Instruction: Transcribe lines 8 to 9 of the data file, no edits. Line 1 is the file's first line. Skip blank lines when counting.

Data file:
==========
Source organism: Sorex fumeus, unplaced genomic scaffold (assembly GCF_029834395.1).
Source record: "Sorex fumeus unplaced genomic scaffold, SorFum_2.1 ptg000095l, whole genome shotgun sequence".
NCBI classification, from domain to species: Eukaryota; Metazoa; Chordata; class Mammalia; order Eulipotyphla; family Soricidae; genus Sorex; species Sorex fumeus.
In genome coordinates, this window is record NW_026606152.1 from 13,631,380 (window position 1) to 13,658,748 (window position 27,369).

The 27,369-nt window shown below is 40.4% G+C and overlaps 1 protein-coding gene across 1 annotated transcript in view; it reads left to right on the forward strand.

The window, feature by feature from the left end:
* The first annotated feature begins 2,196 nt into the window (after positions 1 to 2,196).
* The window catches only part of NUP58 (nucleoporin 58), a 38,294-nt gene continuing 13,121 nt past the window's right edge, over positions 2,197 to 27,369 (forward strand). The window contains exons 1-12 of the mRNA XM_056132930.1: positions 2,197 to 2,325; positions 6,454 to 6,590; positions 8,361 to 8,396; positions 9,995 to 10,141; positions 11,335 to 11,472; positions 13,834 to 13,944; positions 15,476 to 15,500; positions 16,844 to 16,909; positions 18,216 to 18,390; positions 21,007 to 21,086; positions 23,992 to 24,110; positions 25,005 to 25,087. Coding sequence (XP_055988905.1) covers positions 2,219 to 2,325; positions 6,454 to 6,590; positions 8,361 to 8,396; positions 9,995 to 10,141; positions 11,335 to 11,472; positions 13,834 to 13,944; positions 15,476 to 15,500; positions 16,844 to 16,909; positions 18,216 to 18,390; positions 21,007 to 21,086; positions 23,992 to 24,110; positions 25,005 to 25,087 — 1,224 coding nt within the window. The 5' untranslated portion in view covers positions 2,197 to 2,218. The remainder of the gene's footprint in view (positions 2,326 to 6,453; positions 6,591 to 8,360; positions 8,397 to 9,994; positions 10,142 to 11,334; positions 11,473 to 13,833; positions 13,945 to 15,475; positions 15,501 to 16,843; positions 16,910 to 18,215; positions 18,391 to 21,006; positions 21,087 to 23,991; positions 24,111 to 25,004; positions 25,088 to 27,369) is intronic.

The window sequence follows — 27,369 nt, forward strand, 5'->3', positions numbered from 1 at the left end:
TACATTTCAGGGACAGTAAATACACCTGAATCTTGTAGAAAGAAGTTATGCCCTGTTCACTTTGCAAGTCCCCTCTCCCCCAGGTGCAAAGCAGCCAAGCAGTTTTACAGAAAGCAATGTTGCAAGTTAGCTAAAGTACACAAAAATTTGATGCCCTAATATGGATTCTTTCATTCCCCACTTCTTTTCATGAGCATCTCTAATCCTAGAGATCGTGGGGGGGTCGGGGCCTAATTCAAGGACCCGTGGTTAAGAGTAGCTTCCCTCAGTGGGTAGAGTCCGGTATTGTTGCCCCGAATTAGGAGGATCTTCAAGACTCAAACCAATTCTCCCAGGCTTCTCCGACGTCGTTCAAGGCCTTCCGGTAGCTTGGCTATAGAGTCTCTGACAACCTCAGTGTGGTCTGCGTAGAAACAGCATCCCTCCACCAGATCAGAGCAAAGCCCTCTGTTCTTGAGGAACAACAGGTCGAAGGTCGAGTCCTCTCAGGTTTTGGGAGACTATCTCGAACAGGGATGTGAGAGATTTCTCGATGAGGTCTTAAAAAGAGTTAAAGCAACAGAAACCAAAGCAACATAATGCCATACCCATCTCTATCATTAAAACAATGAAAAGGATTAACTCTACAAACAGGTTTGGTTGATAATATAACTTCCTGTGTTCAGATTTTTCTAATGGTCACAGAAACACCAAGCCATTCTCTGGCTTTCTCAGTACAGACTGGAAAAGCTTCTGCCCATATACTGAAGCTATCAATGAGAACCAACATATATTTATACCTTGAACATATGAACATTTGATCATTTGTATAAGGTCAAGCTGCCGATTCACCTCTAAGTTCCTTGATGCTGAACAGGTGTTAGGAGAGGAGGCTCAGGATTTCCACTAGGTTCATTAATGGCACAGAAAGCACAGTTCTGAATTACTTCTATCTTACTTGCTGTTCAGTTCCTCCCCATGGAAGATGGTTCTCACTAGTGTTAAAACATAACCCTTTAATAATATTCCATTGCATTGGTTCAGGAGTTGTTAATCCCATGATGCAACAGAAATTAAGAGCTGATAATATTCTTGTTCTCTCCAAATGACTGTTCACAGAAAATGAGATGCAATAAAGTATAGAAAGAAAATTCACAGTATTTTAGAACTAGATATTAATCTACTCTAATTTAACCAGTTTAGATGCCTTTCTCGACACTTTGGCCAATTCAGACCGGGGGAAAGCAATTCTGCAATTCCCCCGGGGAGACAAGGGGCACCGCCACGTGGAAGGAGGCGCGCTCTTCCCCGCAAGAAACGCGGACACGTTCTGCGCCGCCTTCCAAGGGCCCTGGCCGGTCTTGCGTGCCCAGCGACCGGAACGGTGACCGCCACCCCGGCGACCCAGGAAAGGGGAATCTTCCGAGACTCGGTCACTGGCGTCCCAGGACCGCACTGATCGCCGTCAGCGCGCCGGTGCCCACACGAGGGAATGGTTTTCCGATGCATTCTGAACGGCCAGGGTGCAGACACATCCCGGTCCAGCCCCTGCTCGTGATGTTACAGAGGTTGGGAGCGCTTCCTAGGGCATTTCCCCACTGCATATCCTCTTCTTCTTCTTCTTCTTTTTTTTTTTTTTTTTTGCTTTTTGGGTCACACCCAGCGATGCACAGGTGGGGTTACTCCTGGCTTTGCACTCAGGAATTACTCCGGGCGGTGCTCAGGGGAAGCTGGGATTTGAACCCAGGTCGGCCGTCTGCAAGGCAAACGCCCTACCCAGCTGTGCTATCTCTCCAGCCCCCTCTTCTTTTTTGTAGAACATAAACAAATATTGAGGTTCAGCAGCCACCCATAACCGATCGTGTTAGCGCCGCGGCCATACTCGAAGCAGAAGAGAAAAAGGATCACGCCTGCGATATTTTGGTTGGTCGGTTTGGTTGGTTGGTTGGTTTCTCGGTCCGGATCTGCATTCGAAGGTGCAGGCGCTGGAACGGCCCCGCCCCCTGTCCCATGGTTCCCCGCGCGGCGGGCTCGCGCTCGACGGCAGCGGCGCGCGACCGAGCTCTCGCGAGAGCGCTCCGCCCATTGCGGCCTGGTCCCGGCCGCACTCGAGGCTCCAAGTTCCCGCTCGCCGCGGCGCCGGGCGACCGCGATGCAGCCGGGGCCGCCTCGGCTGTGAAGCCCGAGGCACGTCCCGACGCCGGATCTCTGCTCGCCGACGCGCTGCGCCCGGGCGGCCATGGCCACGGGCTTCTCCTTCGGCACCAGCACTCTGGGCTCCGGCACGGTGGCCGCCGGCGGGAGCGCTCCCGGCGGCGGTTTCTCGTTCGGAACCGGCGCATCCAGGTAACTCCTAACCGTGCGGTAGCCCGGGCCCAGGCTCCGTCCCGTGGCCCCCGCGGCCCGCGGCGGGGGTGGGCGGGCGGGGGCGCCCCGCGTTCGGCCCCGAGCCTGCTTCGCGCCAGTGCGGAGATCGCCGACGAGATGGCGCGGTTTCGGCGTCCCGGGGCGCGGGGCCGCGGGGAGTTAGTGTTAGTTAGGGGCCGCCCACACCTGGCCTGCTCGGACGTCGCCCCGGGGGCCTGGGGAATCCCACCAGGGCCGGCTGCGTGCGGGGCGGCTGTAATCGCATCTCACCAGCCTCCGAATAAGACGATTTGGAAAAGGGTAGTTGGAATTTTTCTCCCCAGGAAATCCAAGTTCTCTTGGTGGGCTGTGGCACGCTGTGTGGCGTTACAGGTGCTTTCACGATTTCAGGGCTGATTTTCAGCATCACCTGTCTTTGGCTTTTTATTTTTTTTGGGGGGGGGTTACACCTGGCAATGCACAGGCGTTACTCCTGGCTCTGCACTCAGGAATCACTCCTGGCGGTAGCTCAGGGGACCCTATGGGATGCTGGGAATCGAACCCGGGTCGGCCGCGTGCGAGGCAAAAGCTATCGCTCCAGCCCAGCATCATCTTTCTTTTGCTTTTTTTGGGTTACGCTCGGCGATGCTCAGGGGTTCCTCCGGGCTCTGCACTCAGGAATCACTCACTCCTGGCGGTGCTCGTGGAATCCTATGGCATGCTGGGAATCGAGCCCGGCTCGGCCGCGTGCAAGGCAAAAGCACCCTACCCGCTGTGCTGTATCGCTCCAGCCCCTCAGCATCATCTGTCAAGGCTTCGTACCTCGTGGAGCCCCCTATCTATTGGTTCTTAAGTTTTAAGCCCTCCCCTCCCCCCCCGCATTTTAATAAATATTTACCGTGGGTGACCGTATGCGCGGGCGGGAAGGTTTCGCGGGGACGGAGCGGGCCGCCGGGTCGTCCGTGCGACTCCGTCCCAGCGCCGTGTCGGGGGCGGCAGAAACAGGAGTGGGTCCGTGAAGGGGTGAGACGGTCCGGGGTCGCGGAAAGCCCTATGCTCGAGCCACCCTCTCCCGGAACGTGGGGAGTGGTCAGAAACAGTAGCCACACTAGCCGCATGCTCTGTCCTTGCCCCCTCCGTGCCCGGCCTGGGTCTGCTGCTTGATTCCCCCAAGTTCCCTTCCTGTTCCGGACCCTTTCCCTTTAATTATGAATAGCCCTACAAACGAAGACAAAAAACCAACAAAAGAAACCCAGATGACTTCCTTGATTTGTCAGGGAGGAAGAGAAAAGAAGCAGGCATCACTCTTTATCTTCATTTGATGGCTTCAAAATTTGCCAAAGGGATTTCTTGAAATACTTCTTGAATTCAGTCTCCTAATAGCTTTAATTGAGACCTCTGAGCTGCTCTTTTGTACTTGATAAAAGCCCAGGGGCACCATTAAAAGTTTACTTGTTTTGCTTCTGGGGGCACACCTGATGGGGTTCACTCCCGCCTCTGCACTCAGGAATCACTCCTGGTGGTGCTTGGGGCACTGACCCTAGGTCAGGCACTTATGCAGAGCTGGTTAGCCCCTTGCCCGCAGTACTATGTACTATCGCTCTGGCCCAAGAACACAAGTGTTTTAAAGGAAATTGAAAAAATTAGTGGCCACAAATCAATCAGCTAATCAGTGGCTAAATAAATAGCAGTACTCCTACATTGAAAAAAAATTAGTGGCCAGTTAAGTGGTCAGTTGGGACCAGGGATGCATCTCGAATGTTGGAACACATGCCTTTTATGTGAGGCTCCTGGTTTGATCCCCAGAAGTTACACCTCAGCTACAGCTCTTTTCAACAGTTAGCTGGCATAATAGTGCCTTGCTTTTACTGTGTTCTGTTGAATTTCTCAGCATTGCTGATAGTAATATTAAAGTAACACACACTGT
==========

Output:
* The window catches only part of NUP58 (nucleoporin 58), a 38,294-nt gene continuing 13,121 nt past the window's right edge, over positions 2,197 to 27,369 (forward strand). The window contains exons 1-12 of the mRNA XM_056132930.1: positions 2,197 to 2,325; positions 6,454 to 6,590; positions 8,361 to 8,396; positions 9,995 to 10,141; positions 11,335 to 11,472; positions 13,834 to 13,944; positions 15,476 to 15,500; positions 16,844 to 16,909; positions 18,216 to 18,390; positions 21,007 to 21,086; positions 23,992 to 24,110; positions 25,005 to 25,087. Coding sequence (XP_055988905.1) covers positions 2,219 to 2,325; positions 6,454 to 6,590; positions 8,361 to 8,396; positions 9,995 to 10,141; positions 11,335 to 11,472; positions 13,834 to 13,944; positions 15,476 to 15,500; positions 16,844 to 16,909; positions 18,216 to 18,390; positions 21,007 to 21,086; positions 23,992 to 24,110; positions 25,005 to 25,087 — 1,224 coding nt within the window. The 5' untranslated portion in view covers positions 2,197 to 2,218. The remainder of the gene's footprint in view (positions 2,326 to 6,453; positions 6,591 to 8,360; positions 8,397 to 9,994; positions 10,142 to 11,334; positions 11,473 to 13,833; positions 13,945 to 15,475; positions 15,501 to 16,843; positions 16,910 to 18,215; positions 18,391 to 21,006; positions 21,087 to 23,991; positions 24,111 to 25,004; positions 25,088 to 27,369) is intronic.

The window sequence follows — 27,369 nt, forward strand, 5'->3', positions numbered from 1 at the left end: